MELVILLE, Herman (1819-1891). Typee. New York: Harper & Brothers, 1865.

A presentation copy fraught with irony: a gift for the man who enabled Melville to turn his back on writing. Inscribed and signed by the author on the front free endpaper: "Henry A. Smythe, Esq. with the Sincere Regards of Herman Melville, Xmas 1868."

Henry A. Smythe (1817-1884), a merchant and banker, as well as an admirer of Melville’s works, first met the author in Switzerland in 1857 after which they traveled together in Germany, visiting Kiel, Heidelberg, and Frankfurt. In May 1866, Smythe would be appointed as the Collector of the Port of New York by Andrew Johnson. Melville’s Battle-Pieces was published later the same year and sales were meager, and while his other books were still in print, sales of these, too, were slow. Faced with this disheartening reception and needing to provide for his family, he wrote to Smythe to see about a job. His friend secured a post for him at the New York Customs Office, where he would serve in obscurity for the next twenty years (he later said that he sought to “bury himself alive”). This was Melville’s Christmas present and thank you to his erstwhile traveling companion.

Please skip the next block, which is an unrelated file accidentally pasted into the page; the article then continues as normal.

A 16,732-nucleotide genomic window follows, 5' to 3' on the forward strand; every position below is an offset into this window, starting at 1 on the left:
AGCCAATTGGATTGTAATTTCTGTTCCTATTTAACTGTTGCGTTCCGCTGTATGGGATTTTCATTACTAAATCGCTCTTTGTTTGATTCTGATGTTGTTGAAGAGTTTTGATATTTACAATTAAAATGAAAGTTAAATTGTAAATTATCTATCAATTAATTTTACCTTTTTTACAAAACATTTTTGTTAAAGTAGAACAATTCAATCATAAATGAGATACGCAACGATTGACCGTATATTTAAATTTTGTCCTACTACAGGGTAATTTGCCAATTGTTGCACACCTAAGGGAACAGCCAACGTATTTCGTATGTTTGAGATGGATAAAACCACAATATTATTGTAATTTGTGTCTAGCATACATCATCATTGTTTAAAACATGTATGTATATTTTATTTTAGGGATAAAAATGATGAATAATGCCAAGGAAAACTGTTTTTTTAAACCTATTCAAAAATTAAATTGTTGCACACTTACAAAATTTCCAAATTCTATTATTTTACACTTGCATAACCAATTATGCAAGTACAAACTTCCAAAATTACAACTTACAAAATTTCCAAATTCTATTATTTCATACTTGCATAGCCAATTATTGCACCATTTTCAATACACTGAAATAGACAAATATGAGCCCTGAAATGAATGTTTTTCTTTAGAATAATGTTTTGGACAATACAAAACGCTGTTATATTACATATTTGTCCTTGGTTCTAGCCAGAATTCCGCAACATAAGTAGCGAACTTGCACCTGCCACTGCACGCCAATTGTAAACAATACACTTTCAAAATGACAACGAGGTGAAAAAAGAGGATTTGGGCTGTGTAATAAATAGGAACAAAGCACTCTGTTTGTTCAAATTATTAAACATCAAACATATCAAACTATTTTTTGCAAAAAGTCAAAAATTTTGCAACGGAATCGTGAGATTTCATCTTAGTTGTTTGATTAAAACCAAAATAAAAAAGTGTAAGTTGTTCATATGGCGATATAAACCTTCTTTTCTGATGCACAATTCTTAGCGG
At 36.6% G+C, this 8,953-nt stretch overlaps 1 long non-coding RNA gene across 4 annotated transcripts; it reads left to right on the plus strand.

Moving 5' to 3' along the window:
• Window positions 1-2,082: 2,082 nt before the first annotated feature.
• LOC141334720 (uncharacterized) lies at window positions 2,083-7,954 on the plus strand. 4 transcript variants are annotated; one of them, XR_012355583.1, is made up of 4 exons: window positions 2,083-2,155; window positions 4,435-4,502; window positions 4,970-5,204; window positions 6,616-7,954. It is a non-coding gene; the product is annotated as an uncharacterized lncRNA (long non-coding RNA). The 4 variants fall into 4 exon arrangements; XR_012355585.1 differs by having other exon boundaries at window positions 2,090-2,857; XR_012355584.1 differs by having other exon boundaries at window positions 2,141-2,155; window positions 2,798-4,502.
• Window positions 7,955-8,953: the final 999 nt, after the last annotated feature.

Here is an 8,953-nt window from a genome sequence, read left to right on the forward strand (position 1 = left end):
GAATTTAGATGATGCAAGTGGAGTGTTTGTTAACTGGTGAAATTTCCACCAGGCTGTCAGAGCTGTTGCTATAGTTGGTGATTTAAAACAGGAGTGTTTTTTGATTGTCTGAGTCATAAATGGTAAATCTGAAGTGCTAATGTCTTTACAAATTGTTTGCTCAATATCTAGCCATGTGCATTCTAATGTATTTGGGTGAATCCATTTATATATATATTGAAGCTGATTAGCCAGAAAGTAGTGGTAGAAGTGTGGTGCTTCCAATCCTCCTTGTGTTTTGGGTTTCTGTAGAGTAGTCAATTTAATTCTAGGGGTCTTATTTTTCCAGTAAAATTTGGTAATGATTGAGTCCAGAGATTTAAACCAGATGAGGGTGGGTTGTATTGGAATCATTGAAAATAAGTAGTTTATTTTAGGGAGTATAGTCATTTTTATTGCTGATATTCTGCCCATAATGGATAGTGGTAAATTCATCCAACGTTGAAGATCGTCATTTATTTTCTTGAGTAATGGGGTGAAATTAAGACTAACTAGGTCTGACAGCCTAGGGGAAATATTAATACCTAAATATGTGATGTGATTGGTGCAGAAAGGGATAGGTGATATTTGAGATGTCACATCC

Melville took his oath as the District Inspector of the United States Customs Service on 5 December 1866 and he worked six days a week on a rigid schedule—how far this must have felt from his seafaring days of travel of exploration. While Smythe had been appointed under glowing terms, by 1868—when this book was inscribed—he had fallen out of favor, accused of embezzlement, and eventually convicted of stealing millions of dollars from the city.

“Typee was Melville’s first book, and a resounding success; this is a sixth edition, suggesting its ongoing popularity. Melville came to hate his most saleable work, finding himself typecast as ‘the man who lived among cannibals.’ Still he chose it for a gift, knowing it would be more appreciated than Moby-Dick” (Reese, The Grolier Club Collects II).

Association copies of Typee are very scarce. ABPC records only two inscribed copies of his first book, the most recent selling in 1995.

Octavo (185 x 125mm). Frontispiece map. 7 pages of ads at rear. 19th century full morocco gilt presentation binding, gilt dentelles, all edges gilt (front hinge cracked, spine a touch faded with wear at head, joints rubbed). Custom quarter morocco slipcase. Provenance: Henry A. Smythe, Esq., 1817-1884, merchant and banker (authorial inscription) – George W. Woolsey (bookplate).

Exhibited: "A Herman Melville Collection ... on the occasion of the 100th anniversary of his death, from the collection of William S. Reese," Beinecke Rare Book and Manuscript Library, Yale University, 1991, no. 3, and "Grolier Club Collects II," The Grolier Club of New York, 2015.
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